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Are Putin's tigers 'lost'... or simply roaming free of modern technology?

By The Siberian Times reporter
28 October 2015

Kuzya and Ilona shake off their electronic tags, but all signs show they thrive in wild.

Siberian tiger is among the rarest big cats on the planet. Picture: Svetlana Sutyrina

The GPS collars have stopped bleeping on two of the tigers released by President Vladimir Putin to roam free in Russia's nature. For some six weeks, the Department for Wildlife Protection has not received signals from the big cats. Is this a reason for alarm? After all, the tigers are endangered. Among the rarest big cats on the planet.

Kuzya 'lost' his collar first: the device simply stopped transmitting signals. Despite this, the tiger was traced by wildlife cameras on a grand tour of the Russian Far East, and effortlessly crossing frontiers. 

Putin's Siberian tiger cleared of eating Chinese takeaway dinner


Putin's Siberian tiger cleared of eating Chinese takeaway dinner

Kuzya was traced by wildlife cameras on a grand tour of the Russian Far East, and effortless crossing frontiers. Pictures: 'Tiger' special inspection

The tiger's journey took him through Primorsky region, into neighbouring Khabarovsk, before pawing it to China where he appeared on photo trap cameras, pausing only to become the star of an Australian documentary. Soon he was back in Russia, in the Jewish Autonomous Region.

And even if Ilona's tag is not working, the evidence suggests she is now safe in the Khingansky Reserve. Or so it seems from photo traps, her footprints, and marks on trees, old-style monitoring. Environmental official Nikolay Stepanov said only the third tiger, Borya, was in constant e-contact with his watchers.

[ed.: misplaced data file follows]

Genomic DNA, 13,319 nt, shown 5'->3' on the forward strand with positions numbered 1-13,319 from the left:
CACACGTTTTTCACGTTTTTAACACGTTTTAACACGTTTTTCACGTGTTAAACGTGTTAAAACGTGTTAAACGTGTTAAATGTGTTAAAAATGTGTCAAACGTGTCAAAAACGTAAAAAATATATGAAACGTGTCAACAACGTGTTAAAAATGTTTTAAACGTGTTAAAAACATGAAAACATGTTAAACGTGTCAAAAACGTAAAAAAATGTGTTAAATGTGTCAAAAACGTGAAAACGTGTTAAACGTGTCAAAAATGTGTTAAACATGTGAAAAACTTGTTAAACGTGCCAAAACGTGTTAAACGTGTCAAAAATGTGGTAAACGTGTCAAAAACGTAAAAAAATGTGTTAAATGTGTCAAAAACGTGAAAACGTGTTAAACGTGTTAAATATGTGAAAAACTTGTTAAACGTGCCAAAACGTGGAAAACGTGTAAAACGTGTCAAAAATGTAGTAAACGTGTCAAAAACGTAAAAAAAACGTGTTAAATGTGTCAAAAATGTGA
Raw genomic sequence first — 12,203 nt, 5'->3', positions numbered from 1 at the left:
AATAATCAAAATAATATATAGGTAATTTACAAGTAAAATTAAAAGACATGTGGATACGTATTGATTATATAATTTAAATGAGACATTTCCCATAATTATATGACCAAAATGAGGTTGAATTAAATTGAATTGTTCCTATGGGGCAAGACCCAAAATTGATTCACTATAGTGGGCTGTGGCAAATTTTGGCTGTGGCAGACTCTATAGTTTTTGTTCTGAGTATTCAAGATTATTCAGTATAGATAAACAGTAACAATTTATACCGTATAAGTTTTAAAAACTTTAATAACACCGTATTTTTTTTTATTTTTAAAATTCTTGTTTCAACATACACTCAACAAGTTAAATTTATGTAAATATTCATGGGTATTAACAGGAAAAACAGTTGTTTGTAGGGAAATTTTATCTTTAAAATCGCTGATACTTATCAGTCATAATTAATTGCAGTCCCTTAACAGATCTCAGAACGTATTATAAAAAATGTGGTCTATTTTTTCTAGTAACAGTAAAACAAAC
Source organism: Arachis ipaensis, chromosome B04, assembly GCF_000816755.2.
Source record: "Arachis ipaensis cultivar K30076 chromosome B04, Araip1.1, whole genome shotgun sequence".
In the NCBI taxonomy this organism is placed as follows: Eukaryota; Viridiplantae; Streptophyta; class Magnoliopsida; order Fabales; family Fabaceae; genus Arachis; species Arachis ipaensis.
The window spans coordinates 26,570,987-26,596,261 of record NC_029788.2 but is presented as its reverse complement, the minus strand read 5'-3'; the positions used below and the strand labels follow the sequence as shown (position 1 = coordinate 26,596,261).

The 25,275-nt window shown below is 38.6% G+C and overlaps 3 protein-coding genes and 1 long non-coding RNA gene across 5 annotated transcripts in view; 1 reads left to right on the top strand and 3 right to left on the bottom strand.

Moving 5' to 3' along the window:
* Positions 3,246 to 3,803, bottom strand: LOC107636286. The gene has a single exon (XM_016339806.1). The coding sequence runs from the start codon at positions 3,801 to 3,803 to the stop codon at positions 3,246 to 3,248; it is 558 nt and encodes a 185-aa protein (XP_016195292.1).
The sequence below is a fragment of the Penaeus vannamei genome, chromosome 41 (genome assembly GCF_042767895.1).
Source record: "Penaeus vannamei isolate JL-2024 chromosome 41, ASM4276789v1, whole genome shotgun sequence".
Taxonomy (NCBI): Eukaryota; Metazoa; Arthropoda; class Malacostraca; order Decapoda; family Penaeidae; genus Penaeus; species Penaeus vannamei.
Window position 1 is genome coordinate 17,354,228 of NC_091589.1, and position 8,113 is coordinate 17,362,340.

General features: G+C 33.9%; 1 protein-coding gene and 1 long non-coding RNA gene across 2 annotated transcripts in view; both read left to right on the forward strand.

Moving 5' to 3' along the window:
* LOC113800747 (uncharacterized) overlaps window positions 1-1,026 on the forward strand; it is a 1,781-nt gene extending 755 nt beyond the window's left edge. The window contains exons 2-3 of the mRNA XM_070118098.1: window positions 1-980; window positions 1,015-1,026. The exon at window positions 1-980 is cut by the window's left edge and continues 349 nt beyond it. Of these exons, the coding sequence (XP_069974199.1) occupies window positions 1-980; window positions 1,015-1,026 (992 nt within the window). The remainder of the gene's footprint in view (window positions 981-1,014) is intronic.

Tigress Ilona


Tigress Ilona


Tigress Ilona

Even if Ilona's tag is not working, the evidence suggests she is now safe in the Khingansky Reserve. Pictures: Khingansky Reserve

'The president released them in Amur region in order to restore their population,' he said. 'The number of predators has considerably dropped. Today there are about 500 (Amur tigers) left in the Far East. It is expected that Ilona, Kuzya and Borya will breed - but they haven't yet had any cubs.' 

Two of them, at least, may get the chance to do what nature intended without being spied on. Borya has now also gone to the Jewish Autonomous Region. The three tigers were released by President Putin in Arkharinsky district in May 2014. 

The Kremlin leader has spearheaded the campaign to save the endangered species from extinction.

Comments (3)

I think, it would be better for the tigers, not to cross into China, as they use tiger's parts fro medicine, if they are endangered or not, they will kill them. Glad, he left that country and might be safe also now, also from poachers.
Ria Montauban, Ormeau, Australia.
03/11/2015 10:28
1
0
For the record, I think Putin's lost in his own mind, he too busy starting & fighting wars to be interested in tigers these days. Maybe the tigers are doing their best to leave his version of Russia.
PS. But they are for sure lovely looking creatures to look at.
Jaker, Dundalk
29/10/2015 23:45
1
5
BEAUTIFUL TIGER
salvatore j. cento, brooklyn,N.Y. 11234
29/10/2015 03:00
15
0
1

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